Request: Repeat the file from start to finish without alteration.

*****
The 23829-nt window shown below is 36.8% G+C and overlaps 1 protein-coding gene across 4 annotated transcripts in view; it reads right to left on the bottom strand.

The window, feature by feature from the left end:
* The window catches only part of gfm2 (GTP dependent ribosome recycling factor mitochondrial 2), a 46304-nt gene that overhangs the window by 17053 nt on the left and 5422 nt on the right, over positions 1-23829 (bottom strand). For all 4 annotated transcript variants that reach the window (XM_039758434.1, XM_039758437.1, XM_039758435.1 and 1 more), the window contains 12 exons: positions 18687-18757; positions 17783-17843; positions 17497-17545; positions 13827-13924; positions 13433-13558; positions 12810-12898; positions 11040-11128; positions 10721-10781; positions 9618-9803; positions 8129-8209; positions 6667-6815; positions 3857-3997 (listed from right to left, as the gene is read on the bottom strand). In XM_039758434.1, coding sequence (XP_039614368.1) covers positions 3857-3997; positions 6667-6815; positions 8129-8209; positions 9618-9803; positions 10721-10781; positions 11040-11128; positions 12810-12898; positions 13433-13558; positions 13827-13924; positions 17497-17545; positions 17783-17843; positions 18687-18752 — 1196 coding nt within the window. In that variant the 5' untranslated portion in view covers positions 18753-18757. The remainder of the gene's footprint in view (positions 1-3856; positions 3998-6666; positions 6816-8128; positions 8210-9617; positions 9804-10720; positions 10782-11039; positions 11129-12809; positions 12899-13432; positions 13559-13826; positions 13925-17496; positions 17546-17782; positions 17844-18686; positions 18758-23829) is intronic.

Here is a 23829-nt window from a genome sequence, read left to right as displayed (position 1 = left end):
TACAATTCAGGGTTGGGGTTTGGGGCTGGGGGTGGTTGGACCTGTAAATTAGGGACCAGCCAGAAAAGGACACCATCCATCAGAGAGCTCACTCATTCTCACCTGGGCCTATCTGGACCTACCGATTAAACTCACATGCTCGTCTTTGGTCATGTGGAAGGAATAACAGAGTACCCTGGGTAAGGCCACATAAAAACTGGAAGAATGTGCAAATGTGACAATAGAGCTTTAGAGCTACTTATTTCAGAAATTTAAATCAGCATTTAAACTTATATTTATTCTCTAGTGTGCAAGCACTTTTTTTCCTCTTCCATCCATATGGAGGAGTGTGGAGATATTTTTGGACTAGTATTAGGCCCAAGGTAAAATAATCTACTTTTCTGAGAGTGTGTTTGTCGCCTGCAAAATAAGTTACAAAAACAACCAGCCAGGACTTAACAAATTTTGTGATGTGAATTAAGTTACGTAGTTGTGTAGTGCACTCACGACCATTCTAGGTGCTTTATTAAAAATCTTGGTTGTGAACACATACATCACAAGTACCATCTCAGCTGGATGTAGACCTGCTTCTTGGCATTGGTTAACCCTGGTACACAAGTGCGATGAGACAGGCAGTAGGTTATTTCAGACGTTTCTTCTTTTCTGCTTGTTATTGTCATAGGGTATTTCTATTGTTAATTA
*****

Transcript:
The 23829-nt window shown below is 36.8% G+C and overlaps 1 protein-coding gene across 4 annotated transcripts in view; it reads right to left on the bottom strand.

The window, feature by feature from the left end:
* The window catches only part of gfm2 (GTP dependent ribosome recycling factor mitochondrial 2), a 46304-nt gene that overhangs the window by 17053 nt on the left and 5422 nt on the right, over positions 1-23829 (bottom strand). For all 4 annotated transcript variants that reach the window (XM_039758434.1, XM_039758437.1, XM_039758435.1 and 1 more), the window contains 12 exons: positions 18687-18757; positions 17783-17843; positions 17497-17545; positions 13827-13924; positions 13433-13558; positions 12810-12898; positions 11040-11128; positions 10721-10781; positions 9618-9803; positions 8129-8209; positions 6667-6815; positions 3857-3997 (listed from right to left, as the gene is read on the bottom strand). In XM_039758434.1, coding sequence (XP_039614368.1) covers positions 3857-3997; positions 6667-6815; positions 8129-8209; positions 9618-9803; positions 10721-10781; positions 11040-11128; positions 12810-12898; positions 13433-13558; positions 13827-13924; positions 17497-17545; positions 17783-17843; positions 18687-18752 — 1196 coding nt within the window. In that variant the 5' untranslated portion in view covers positions 18753-18757. The remainder of the gene's footprint in view (positions 1-3856; positions 3998-6666; positions 6816-8128; positions 8210-9617; positions 9804-10720; positions 10782-11039; positions 11129-12809; positions 12899-13432; positions 13559-13826; positions 13925-17496; positions 17546-17782; positions 17844-18686; positions 18758-23829) is intronic.

Here is a 23829-nt window from a genome sequence, read left to right as displayed (position 1 = left end):
TACAATTCAGGGTTGGGGTTTGGGGCTGGGGGTGGTTGGACCTGTAAATTAGGGACCAGCCAGAAAAGGACACCATCCATCAGAGAGCTCACTCATTCTCACCTGGGCCTATCTGGACCTACCGATTAAACTCACATGCTCGTCTTTGGTCATGTGGAAGGAATAACAGAGTACCCTGGGTAAGGCCACATAAAAACTGGAAGAATGTGCAAATGTGACAATAGAGCTTTAGAGCTACTTATTTCAGAAATTTAAATCAGCATTTAAACTTATATTTATTCTCTAGTGTGCAAGCACTTTTTTTCCTCTTCCATCCATATGGAGGAGTGTGGAGATATTTTTGGACTAGTATTAGGCCCAAGGTAAAATAATCTACTTTTCTGAGAGTGTGTTTGTCGCCTGCAAAATAAGTTACAAAAACAACCAGCCAGGACTTAACAAATTTTGTGATGTGAATTAAGTTACGTAGTTGTGTAGTGCACTCACGACCATTCTAGGTGCTTTATTAAAAATCTTGGTTGTGAACACATACATCACAAGTACCATCTCAGCTGGATGTAGACCTGCTTCTTGGCATTGGTTAACCCTGGTACACAAGTGCGATGAGACAGGCAGTAGGTTATTTCAGACGTTTCTTCTTTTCTGCTTGTTATTGTCATAGGGTATTTCTATTGTTAATTA